♠ Everyone on Facebook is constantly in a tizzy about the constant cuts to music programs, but there's at least one upside to cutting funding: if no more musicians are trained, that translates into major job security for musicians of my generation. Maybe those trumpet players will actually get gigs in ten years when all the old first chairs relinquish their thrones. At least they can't get tenure.

    ♠ It would be fun to introduce the concept of tenure in everyday jobs. I can picture the minimum wage burger flipper secure in the knowledge that he'll always have the job, based on his controversial paper on eating stuff.

    ♠ Speaking of eating stuff, Rebecca's website, has temporarily surfaced from lack-of-updates land (where the rest of my blogger friends like to hide) with new updates. Unfortunately, "Guys Eating Stuff" doesn't fit into the new smaller width of the Bloglog, so I call it "Guys Eating". Should someone's name appear below it, you can rest assured that it is not a cannibalism site.

    ♠ Plans for the weekend include periods of work, an Indian Food night, and a dinner to celebrate my dad's birthday. I'll also need to pack a few bags for Puerto Rico and get ready for the mosh pit that will likely form at the Muse concert on Monday.

    ♠ Have a great weekend!

    NC man violates parole to appear on Springer
    Zombies have the right to free speech
    The Chemist's War

    tagged as fragments | permalink | 0 comments

    Tuesday, February 26, 2013

    Weird Habit Day

    Last year, I revealed that the "Carnival of Venice" starts playing in my head without fail every night before I go to bed, not unlike an accelerated performance schedule of the Legwarmers at the State Theater. However, it's not the only one. Another such song that pops into my head without hesitation is a pep band song I wrote in 1997 called "Giblets".

    I've never even actually heard this song performed by a band that wasn't brought to you by the Roland Sound Canvas, so I don't know how it has such lasting power.

    When I'm running around a track and my mind starts to wander, inevitably "Little Boy Sweet" from the movie Vacation will creep into my brain. I watched that movie many times before the age of 8, but never again until just last year.

    I don't see any connection between the various songs, but maybe if I play them all at the same time, the door to a treasure trove will open up. Or, my brain will explode.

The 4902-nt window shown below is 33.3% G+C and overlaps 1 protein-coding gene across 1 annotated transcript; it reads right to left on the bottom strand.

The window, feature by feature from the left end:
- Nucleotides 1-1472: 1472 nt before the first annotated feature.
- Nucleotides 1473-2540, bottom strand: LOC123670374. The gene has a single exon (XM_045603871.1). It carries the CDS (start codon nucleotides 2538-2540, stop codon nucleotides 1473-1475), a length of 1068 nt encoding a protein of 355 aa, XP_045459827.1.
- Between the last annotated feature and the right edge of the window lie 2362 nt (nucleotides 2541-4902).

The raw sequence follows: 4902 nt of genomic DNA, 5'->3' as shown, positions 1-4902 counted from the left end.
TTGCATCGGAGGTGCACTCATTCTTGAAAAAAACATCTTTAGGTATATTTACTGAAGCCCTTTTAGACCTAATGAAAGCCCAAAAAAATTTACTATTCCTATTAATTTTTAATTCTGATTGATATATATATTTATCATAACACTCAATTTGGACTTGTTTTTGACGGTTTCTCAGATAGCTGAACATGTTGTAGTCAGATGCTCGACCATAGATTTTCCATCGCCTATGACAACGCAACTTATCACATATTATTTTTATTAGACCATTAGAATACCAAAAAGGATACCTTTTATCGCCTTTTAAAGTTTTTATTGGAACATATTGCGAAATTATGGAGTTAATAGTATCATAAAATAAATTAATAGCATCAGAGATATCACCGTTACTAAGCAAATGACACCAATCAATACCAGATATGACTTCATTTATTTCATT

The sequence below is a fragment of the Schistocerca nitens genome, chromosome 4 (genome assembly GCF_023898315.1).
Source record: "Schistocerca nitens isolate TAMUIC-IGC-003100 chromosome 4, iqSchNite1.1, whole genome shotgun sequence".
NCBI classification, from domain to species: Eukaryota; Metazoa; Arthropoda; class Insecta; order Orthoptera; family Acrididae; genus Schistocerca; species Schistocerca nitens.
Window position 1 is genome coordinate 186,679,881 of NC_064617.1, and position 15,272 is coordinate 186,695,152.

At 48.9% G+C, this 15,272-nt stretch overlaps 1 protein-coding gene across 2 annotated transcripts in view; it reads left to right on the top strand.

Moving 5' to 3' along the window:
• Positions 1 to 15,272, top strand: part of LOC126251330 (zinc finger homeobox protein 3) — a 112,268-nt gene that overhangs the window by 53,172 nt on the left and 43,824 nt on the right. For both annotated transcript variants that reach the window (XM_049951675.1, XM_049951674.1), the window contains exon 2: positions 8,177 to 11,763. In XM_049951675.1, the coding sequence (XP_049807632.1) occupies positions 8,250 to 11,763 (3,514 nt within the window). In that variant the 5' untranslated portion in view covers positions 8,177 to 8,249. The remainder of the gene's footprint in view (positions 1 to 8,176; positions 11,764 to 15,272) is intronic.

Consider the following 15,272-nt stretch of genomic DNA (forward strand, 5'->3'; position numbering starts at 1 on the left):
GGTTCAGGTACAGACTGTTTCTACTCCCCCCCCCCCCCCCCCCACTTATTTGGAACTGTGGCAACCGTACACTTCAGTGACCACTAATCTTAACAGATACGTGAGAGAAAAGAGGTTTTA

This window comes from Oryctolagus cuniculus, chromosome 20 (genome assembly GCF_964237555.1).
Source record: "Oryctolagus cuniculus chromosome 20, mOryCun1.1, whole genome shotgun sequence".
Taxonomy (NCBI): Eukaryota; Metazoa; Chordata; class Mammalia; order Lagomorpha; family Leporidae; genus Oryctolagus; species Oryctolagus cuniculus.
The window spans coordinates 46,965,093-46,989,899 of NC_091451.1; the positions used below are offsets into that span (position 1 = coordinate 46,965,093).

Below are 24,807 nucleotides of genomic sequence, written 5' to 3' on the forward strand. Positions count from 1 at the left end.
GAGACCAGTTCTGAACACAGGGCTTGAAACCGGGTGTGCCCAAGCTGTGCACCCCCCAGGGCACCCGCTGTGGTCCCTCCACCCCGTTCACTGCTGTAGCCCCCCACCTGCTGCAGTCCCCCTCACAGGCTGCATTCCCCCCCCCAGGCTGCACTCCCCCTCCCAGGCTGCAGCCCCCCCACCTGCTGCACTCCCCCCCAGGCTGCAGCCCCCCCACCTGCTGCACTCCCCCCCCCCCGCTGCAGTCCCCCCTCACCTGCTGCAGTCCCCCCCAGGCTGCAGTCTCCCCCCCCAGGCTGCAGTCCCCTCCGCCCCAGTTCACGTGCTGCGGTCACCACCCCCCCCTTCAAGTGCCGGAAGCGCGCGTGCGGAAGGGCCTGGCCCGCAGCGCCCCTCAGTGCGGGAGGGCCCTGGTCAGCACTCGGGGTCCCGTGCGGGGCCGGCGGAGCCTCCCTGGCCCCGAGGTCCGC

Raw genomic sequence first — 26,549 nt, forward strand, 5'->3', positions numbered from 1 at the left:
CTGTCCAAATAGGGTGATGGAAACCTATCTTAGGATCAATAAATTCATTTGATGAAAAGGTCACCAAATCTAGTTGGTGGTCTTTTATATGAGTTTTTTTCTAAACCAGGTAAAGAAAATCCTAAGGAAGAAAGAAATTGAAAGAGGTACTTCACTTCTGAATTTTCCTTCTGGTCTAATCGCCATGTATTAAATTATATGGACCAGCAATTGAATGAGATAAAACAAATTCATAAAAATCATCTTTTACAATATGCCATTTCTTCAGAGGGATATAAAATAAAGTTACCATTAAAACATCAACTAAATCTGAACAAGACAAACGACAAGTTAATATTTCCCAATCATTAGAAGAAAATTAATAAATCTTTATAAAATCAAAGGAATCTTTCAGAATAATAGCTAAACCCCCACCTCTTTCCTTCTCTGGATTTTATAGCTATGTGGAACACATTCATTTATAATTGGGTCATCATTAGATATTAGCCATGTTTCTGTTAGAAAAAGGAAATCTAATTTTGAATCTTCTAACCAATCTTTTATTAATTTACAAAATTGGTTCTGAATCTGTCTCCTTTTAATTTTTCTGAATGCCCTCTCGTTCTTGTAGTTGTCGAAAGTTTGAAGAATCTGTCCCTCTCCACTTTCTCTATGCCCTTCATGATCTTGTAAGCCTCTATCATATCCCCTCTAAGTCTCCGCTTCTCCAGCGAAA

tagged as random | permalink | 0 comments

    Thursday, February 26, 2015

    Review Day

    There are no major spoilers in these reviews.

    Treme, Season Four:
    This abbreviated final season was well done, but ultimately pointless. Although it gives the characters a nice send-off and wrap-up, it doesn't do much more than the similar wrap-up of Season Three, which could have (and probably should have) functioned as the series finale. Overall, the first season was probably the best, and could be watched in isolation.

    Final Grade: C

    Guardians of the Galaxy (PG-13):
    Although we turned this off after an hour originally, I did go back to finish it on my own, because legitimate Internet reviewers like myself adhere to a high code of reviewing conduct. This movie was not as good as everyone said it would be. Sure, there were a few funny jokes here and there, but the rest of the movie felt like setup for those few jokes. Most of the movie is spent with the main characters running around SHOUTING lines of dialogue like super heroes while chasing random artifacts through realms of poorly acted supporting characters.

    Final Grade: C-

    Uptown Special by Mark Ronson:
    As a longtime fan of Mark Ronson, this album was pretty disappointing. Uptown Funk is Ronson at his best, and it's nice that he's getting a lot new fans from this being played ad nauseum on American radio. Feel Right (not safe for work) is bubbling over with energy and feels like a track from the movie, Lock, Stock, and Two Smoking Barrels. However, the rest of the album is forgettable, with a bunch of minimally exciting B-sides and weak supporting artist performances.

    Final Grade: C+

    Better Call Saul, Pilot Episode:
    I didn't expect this to be anything more than a derivative valentine to Breaking Bad, but was unexpectedly impressed. The pilot manages to have its own style and themes, and while a little Breaking Bad knowledge is nice, this show looks like it'll be enjoyable on its own merits. The pilot is free on Amazon Prime, although we'll be waiting for the whole season to come out before we watch any more.

    Final Grade: A-

    tagged as reviews | permalink | 7 comments

    Friday, February 26, 2016

    End-of-the-Month Highlights Day

    New photos have been added to the Life, 2016 album.

    • Events
      • Finally saw Star Wars on S 2/6.

      • Rebecca became a yoga teacher while I went to a Wilmer Super Bowl party on S 2/7.

      • Went to a yoga-friend going away lunch on S 2/13.

      • Iced in for a couple days on M 2/15 - T 2/16.

      • Visited friends in Fredericksburg and Colonial Beach on S 2/20, hopefully starting a monthly tradition.

      • Planning to have a birthday dinner with my parents on S 2/28.

    • Projects
      • Had a productive distraction-free month of Python coding at work, free of proposals.

      • Bounced around between several new personal project ideas, including working with the Amazon Lumberyard game engine and writing a mapping web application using local open source data, before finally settling on a new project related to Apache Spark.

    • Consumerism
      • Enjoying the final season of Justified.

      • Finally burned out on Fallout 4, and am now playing the closed beta for Overwatch.

    February's Final Grade: B+, a pleasant month with nice amounts of snow that went by surprisingly fast in spite of the extra leap day.

    tagged as day-to-day | permalink | 2 comments

    Monday, February 26, 2018

    List Day: 10 Thoughts About Malls

    based on highly scientific research from my twice-a-week walk with Maia at the Dulles Town Center